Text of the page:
Thyroid eye disease is a serious, debilitating, and vision-threatening autoimmune disease where the immune system attacks muscles and other tissue behind and around the eyes, which can result in potentially sight-threatening proptosis (eye bulging). Symptoms include light sensitivity, bulging eyes, double vision, and red, watery, and irritated eyes. People living with thyroid eye disease frequently experience long-term reduced quality of life, including an inability to work and carry out many other day-to-day activities
At a recent briefing held by the National Alliance for Eye and Vision Research (NAEVR), a Research!America alliance member, patient Christine Gustafson shared a common frustration with thyroid eye disease explaining that beyond the physical pain, it has prevented her sharing in social situations. As an example, she explained that she wouldn’t pass out Halloween candy this year because she didn’t want her eyes to look frightening to the children, clarifying that “it may not seem like a big deal, but when it’s you, it matters.”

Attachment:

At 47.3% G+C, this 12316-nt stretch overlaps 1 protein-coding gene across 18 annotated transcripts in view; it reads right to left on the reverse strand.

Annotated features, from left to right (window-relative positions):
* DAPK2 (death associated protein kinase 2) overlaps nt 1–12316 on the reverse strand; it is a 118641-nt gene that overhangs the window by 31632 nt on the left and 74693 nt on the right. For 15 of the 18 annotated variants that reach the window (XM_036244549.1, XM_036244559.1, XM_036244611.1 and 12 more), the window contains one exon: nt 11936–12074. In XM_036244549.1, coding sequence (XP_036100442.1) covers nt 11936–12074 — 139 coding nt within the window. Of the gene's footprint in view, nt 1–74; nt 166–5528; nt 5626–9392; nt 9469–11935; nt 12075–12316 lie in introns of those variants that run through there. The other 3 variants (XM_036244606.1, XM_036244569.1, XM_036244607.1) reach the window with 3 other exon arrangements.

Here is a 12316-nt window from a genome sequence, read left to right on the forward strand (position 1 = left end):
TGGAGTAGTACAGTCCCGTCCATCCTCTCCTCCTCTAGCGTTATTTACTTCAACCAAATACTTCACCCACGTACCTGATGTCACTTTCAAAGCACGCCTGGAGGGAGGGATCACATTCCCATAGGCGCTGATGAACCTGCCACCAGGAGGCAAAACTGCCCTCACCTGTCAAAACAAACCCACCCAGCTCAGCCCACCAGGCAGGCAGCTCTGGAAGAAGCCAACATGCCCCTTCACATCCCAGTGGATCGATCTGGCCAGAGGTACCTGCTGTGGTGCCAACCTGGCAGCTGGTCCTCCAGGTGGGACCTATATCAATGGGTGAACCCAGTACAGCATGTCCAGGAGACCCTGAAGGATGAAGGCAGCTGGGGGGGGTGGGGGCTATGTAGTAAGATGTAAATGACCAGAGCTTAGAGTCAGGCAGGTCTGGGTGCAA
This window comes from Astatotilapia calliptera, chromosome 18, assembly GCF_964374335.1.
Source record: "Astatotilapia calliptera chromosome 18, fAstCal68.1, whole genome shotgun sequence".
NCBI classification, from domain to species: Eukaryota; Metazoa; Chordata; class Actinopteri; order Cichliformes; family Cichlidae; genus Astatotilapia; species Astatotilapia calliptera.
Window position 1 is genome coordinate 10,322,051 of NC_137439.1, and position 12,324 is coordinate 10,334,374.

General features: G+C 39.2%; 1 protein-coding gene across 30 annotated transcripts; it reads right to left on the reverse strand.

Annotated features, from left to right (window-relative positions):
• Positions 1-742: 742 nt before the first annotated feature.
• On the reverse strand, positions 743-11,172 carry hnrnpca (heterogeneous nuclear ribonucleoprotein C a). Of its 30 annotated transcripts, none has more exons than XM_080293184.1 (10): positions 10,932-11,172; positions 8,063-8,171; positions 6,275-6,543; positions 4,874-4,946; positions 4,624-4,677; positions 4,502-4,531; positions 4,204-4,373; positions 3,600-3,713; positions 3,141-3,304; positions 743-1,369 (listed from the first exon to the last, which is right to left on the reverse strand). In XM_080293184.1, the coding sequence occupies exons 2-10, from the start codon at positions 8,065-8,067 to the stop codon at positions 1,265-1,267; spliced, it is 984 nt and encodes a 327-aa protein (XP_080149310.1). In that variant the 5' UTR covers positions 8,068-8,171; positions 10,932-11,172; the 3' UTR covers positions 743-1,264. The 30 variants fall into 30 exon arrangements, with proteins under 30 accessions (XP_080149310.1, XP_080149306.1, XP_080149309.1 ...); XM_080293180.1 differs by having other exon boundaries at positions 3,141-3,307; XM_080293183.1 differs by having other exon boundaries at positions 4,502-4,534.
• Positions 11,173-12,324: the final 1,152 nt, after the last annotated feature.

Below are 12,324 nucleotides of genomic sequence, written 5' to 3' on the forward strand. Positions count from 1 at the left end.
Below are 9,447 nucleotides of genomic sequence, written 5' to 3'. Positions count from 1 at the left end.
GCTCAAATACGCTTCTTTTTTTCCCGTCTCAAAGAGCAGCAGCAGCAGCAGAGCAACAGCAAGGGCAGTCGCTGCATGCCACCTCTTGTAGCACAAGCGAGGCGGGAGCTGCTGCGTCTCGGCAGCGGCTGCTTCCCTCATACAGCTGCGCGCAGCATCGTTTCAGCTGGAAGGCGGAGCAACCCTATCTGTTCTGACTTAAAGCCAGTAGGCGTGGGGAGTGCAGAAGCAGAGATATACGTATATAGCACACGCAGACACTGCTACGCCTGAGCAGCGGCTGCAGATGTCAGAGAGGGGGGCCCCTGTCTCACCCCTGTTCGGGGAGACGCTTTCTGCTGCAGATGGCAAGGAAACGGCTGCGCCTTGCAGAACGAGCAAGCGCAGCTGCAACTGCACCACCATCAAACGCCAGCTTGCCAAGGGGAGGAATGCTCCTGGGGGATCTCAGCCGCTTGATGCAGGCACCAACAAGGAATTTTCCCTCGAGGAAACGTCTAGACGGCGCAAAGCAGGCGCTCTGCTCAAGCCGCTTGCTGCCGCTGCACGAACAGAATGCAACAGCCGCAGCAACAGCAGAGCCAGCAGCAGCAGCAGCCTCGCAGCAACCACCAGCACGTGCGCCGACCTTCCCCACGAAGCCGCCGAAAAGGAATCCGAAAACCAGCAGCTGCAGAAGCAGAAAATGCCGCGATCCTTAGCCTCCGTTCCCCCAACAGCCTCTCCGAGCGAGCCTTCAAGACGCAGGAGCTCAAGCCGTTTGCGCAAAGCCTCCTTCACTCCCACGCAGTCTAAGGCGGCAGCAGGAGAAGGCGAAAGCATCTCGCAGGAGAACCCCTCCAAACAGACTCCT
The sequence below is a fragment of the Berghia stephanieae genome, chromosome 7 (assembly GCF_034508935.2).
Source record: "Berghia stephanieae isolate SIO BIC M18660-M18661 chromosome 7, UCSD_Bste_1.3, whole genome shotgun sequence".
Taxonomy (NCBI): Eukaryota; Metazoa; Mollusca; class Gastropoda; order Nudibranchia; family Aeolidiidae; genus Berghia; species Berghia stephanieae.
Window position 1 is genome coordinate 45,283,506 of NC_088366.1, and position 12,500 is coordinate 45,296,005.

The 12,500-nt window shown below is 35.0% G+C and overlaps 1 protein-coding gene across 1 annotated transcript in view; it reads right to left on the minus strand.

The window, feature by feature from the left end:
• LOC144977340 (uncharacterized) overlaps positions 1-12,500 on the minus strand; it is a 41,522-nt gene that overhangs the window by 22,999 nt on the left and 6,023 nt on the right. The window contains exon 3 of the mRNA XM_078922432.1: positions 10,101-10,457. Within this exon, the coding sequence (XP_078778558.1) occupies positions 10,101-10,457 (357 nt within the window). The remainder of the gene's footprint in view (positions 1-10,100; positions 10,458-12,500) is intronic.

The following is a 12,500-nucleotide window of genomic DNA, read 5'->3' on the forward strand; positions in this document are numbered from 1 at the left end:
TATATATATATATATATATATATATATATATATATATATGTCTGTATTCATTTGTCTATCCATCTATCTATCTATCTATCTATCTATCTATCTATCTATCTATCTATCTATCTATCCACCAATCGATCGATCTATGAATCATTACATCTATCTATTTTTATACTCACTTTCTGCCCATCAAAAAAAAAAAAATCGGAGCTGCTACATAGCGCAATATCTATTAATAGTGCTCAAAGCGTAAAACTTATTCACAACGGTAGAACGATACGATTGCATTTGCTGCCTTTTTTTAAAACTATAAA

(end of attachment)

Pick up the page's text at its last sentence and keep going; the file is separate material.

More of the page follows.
There is no approved treatment for thyroid eye disease. Recent research, however, may hold the key to a solution. At the briefing, Raymond Douglas, PhD, Director of the Orbital and Thyroid Eye Disease program at the Cedars-Sinai Medical Center in Los Angeles, presented the work he and his colleagues are leading using a new treatment, rather than an invasive surgery, to help patients.
Research into the biology of the disease has shown that in patients with thyroid eye disease, the immune system falsely attacks certain cells in the eyes, causing symptoms. Dr. Douglas just completed a Phase III clinical trial examining teprotumumab, a drug that protects eye cells from being attacked by the immune system. This trial found a reduction of eye bulging, decrease in double vision, and an overall increase in quality of life. Teprotumumab is on an accelerated FDA approval track. Further testing remains to be done, but this treatment may soon provide a new option to those living with thyroid eye disease.
This blog post was written by Erin Brown, communications intern at Research!America.